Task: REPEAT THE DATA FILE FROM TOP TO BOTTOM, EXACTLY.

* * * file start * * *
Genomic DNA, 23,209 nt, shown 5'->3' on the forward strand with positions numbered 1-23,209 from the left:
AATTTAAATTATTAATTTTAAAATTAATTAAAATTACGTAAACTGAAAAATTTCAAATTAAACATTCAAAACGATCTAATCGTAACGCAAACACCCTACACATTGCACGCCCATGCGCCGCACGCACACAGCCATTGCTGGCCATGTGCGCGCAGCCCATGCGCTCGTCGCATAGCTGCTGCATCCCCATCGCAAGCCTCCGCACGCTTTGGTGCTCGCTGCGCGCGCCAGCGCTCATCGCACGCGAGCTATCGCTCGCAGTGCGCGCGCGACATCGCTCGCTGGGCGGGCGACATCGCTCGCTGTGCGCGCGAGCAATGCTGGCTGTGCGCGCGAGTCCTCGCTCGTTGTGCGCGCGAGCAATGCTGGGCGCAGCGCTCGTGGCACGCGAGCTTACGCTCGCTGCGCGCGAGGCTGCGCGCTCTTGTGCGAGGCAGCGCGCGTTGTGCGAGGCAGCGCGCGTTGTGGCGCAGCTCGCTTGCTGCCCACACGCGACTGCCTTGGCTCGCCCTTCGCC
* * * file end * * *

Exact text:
Genomic DNA, 23,209 nt, shown 5'->3' on the forward strand with positions numbered 1-23,209 from the left:
AATTTAAATTATTAATTTTAAAATTAATTAAAATTACGTAAACTGAAAAATTTCAAATTAAACATTCAAAACGATCTAATCGTAACGCAAACACCCTACACATTGCACGCCCATGCGCCGCACGCACACAGCCATTGCTGGCCATGTGCGCGCAGCCCATGCGCTCGTCGCATAGCTGCTGCATCCCCATCGCAAGCCTCCGCACGCTTTGGTGCTCGCTGCGCGCGCCAGCGCTCATCGCACGCGAGCTATCGCTCGCAGTGCGCGCGCGACATCGCTCGCTGGGCGGGCGACATCGCTCGCTGTGCGCGCGAGCAATGCTGGCTGTGCGCGCGAGTCCTCGCTCGTTGTGCGCGCGAGCAATGCTGGGCGCAGCGCTCGTGGCACGCGAGCTTACGCTCGCTGCGCGCGAGGCTGCGCGCTCTTGTGCGAGGCAGCGCGCGTTGTGCGAGGCAGCGCGCGTTGTGGCGCAGCTCGCTTGCTGCCCACACGCGACTGCCTTGGCTCGCCCTTCGCC